You might guess that this story takes place in wine country: Sonoma. The main character is 30-something Georgia, who is on the cusp of marrying a British man. When she sees him with another woman who's a famous actress, with a young girl in tow, she runs back home. There she learns about more secrets - her parents  are divided, her brothers are at odds over a woman, and the most startling news, that the family vineyard, "The Last Straw" is being sold. 

This is another book that looks into family situations and attempts to offer insight, understanding, and resolution for each character. Linda's score: 3.8/5.0

The It Girls by Karen Harper is about sisters Elinor and Lucile Sutherland, brought up on Jersey (a British island off the northwest coast of France - I looked it up), who dream about what their futures could be. Each of them wants to have "it." The "something" that makes a person special. Nellie wants to write; Lucy wants to design clothing. The girls are different, yet each experiences an unhappy marriage, liaisons, and tragic circumstances (the Great War; and a trip on the Titanic) that help them grow into the "it" girls they become. But at what cost? Famous people such as Winston Churchill, Zeigfield, Mary Pickford, and Charlie Chaplin pop up in the story.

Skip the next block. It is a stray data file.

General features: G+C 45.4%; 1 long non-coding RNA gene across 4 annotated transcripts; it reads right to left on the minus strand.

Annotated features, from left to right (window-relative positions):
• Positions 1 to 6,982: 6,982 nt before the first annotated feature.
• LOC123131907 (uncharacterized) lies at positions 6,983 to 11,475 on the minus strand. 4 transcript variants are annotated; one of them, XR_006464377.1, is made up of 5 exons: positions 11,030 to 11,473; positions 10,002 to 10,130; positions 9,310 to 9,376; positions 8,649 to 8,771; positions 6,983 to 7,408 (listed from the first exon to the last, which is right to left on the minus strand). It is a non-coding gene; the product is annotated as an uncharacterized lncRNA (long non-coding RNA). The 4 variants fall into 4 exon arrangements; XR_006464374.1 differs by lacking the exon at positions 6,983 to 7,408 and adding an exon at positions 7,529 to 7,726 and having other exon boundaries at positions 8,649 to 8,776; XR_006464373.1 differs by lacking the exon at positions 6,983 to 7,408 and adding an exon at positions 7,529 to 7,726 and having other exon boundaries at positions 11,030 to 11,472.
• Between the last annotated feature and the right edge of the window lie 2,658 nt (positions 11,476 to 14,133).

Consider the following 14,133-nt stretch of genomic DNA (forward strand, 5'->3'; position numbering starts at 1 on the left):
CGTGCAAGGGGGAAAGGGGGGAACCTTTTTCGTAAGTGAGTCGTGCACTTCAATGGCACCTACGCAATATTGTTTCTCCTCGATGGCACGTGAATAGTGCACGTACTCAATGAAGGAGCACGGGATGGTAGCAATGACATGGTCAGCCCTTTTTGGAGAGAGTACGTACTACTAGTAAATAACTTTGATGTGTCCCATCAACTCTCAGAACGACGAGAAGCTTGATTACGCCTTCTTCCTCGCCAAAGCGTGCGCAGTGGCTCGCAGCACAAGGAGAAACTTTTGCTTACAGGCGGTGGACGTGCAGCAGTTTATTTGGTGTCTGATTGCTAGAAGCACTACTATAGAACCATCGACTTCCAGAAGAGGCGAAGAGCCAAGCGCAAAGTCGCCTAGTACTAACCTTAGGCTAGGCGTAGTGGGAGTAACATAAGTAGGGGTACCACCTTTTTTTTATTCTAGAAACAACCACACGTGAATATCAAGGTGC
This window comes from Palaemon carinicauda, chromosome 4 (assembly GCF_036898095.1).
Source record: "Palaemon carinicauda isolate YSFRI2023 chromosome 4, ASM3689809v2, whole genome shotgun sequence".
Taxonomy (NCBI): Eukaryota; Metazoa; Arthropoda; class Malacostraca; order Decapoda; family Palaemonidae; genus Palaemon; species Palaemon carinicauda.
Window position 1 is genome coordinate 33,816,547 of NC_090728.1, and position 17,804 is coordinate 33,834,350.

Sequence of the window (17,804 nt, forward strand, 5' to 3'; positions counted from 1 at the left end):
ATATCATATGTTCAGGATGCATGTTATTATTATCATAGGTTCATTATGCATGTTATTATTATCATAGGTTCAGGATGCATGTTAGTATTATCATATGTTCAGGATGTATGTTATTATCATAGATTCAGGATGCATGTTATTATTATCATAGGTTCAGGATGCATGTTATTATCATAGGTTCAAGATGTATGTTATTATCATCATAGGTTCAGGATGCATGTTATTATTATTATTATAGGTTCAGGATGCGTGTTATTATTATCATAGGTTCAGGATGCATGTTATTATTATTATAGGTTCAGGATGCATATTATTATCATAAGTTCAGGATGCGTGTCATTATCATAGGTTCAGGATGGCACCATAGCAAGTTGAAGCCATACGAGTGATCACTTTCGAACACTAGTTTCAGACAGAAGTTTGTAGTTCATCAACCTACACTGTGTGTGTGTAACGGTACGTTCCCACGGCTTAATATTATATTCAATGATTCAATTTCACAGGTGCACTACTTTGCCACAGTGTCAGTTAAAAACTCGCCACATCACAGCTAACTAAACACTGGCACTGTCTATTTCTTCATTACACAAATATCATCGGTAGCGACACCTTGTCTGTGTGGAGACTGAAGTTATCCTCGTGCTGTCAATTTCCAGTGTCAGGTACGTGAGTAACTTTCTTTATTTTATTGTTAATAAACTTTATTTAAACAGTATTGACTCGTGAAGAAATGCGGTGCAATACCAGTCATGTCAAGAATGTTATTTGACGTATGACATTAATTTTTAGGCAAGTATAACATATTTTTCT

In the end, each aging sister is led back to what's most important - family and love. Linda's score: 3.6/5.0

So are you reading FlourishingPalms blog posts via Follow It? (142 of you are.) Is Google's Feedburner gone now? Linda

Monday, July 5, 2021

The Fourth and Beyond

Independence Day is usually low-key since our community doesn't put on a fireworks display. Still, we got out. This was the scene at one (of three) of our town squares. It was hoppin'! Twirlers, a drill team performance, stilt-walkers, a live band, street vendors, a car show, and people! And it was hot! The temp was 88F with 70 percent humidity, so the feels-like temp was 97F (36C). Guess that's not a whole lot different than what other parts of the US have been experiencing. 

With Hurricane Elsa heading toward the Florida Keys, and expected to become Tropical Storm Elsa by the time it hits the Florida Gulf coast, we're anticipating strong winds and rain to be in our area by late Tuesday/early Wednesday. In anticipation, I've been doing project prep work. I went to Sew Together (quilt shop) to get background fabric and binding to make an Urban Ababus quilt. I paid $12.99 and $13.99 a yard for fabric - higher prices I predicted would come about in 2021. Many things are increasing in price, so this isn't unexpected. 
Urban Abacus pieces cut

As well, fabric has arrived that I bought from Sewtopia for the QuiltCon Fabric Challenge with Windham Fabrics Artisan fabric. When I first looked at Sewtopia's Artisan colors online, each was $9 a yard. Several days later, when I placed my order, four of the six fabrics I needed had gone up to $11 a yard. Could it be because they're challenge colors? Or because quilting cotton prices are rising? 

This will be the first time I've sewn with two-tone woven fabrics. I always pre-wash, so I enjoyed pressing each one, studying color shifts between two different warp and weft colors. From top to bottom the colors are: charcoal/white; coral/aqua; aqua/blue; tan/beige; wine/pink; and blue/orchid.